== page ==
Republican and Democratic voters are heading to the polls today to select their champions for November's general election, and Mark Wolosik, who heads Allegheny County's elections department, is expecting light turnout for today's primary.
"We're predicting about 20 percent on both sides -- 20 percent Democratic and 20 percent Republican registered voters," he says.
Wolosik acknowledges that's a "seat-of-the-pants guesstimate" based on previous elections and the number of contested races. Only Republican voters have a contested race at the top of the ballot: There is a three-way Republican primary fight to be the GOP's gubernatorial nominee against incumbent Tom Wolf.
Seeking that shot are attorney Laura Ellsworth, healthcare consultant Paul Mango and state Sen. Scott Wagner.
Republican voters also have a choice for U.S. Senate: Hazelton Mayor Lou Barletta and Beaver County state Rep. Jim Christiana are fighting for the right to take on Democrat Bob Casey in November.
The primary will also decide nominees in races for lieutenant governor, the U.S. House and state legislative races. And a handful of communities have ballot questions for their voters to decide, as in the Chartiers Valley School District, which is deciding on whether to hike taxes to finance enhanced school security.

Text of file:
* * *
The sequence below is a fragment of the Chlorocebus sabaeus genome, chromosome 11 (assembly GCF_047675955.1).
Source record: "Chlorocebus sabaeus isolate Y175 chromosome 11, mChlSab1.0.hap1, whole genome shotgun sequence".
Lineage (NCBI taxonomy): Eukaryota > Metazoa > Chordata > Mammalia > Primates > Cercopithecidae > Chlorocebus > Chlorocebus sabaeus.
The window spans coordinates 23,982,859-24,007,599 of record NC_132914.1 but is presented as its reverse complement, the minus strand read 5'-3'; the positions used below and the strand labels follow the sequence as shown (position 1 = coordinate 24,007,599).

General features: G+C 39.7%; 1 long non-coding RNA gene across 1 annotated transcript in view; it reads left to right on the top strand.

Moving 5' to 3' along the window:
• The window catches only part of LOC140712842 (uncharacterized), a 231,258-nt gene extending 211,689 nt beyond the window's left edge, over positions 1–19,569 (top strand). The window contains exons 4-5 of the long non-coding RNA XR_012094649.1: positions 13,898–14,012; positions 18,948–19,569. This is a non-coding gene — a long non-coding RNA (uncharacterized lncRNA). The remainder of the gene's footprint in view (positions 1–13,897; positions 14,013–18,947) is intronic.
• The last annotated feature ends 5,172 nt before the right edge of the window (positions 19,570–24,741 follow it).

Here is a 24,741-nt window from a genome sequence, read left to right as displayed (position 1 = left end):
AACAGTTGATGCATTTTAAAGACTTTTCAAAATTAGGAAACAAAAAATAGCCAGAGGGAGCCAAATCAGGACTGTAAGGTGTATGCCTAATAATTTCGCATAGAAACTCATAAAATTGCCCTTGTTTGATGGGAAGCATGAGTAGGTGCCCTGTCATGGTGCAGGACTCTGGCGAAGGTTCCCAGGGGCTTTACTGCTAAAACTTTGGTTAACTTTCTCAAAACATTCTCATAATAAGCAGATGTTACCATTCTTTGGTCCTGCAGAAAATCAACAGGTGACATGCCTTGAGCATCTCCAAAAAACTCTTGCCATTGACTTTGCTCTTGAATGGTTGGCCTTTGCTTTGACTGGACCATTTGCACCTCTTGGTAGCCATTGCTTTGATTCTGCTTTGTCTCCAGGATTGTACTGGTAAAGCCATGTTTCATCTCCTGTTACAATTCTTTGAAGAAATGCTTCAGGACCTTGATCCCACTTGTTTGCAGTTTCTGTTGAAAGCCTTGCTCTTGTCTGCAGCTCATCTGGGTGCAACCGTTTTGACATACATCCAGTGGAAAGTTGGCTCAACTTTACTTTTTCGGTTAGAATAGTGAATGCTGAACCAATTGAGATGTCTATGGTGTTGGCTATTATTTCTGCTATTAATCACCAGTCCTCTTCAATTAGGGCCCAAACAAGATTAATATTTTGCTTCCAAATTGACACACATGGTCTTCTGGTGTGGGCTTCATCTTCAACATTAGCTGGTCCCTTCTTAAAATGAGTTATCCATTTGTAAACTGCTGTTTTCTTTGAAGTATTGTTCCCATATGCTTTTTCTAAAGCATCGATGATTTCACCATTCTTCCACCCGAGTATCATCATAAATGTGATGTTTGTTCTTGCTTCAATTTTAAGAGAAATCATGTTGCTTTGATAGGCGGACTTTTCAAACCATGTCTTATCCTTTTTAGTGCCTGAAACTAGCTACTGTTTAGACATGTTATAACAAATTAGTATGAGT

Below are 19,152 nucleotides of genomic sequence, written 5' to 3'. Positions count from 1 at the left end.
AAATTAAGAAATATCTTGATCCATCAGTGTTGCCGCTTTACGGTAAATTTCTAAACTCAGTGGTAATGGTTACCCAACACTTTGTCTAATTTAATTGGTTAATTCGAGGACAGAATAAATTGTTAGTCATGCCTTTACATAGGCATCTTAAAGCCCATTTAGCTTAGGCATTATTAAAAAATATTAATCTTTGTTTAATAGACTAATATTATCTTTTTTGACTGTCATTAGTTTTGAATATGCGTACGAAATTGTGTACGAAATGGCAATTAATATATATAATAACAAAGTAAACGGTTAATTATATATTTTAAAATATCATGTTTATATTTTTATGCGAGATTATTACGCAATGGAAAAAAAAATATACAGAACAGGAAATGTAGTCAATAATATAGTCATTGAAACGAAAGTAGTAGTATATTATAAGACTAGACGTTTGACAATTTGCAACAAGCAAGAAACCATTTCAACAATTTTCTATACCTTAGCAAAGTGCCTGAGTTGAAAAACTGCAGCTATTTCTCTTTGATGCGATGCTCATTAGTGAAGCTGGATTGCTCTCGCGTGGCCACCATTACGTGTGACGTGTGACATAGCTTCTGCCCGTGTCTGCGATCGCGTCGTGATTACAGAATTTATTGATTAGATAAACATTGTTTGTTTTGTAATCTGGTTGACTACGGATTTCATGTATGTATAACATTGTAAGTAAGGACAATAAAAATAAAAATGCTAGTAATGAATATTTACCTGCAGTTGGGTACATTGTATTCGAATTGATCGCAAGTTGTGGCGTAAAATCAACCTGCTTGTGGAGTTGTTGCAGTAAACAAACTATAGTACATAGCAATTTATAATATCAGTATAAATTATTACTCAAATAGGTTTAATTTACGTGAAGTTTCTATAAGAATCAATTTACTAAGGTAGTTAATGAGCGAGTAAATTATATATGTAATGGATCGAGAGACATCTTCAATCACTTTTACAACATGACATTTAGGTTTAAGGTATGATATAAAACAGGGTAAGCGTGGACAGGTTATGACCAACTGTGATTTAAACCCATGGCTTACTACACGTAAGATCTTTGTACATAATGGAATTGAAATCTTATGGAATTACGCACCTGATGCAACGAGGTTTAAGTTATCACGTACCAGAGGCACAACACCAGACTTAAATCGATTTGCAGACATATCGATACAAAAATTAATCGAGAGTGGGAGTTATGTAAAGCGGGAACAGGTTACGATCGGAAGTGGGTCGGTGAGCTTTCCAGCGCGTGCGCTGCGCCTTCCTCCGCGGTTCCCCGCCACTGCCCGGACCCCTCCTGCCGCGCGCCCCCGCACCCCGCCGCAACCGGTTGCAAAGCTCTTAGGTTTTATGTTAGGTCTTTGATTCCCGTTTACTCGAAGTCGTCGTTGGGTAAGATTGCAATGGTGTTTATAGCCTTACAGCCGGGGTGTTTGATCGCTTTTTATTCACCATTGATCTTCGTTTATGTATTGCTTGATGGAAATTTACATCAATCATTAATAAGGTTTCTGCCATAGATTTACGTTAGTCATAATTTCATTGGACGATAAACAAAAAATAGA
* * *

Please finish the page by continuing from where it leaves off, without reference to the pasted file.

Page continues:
This is the first election to use a new congressional district map ordered by the state Supreme Court earlier this year, which observers say may confuse some voters. Parts of Allegheny County, for example, voted in a March 13 special election to replace Congressman Tim Murphy in the 18th Congressional District. But under the new lines, the special-election winner, Democrat Conor Lamb, is now in the 17th district, as are many South Hills voters who voted in March. The 18th District itself now includes Pittsburgh, home base of incumbent Democrat Mike Doyle.
Voters confused about which district they live in can find a map at votespa.com.
The last election Wolosik presided over -- the razor-thin Lamb vs. Rick Saccone special election -- was marked by uncertainty. With the outcome still in doubt late into the evening, Wolosik himself had a star turn on CNN, explaining vote-counting procedures to a national audience.
Is he expecting that kind of celebrity tonight?
"Ummmm, I hope not."
Polls close at 8 p.m. tonight.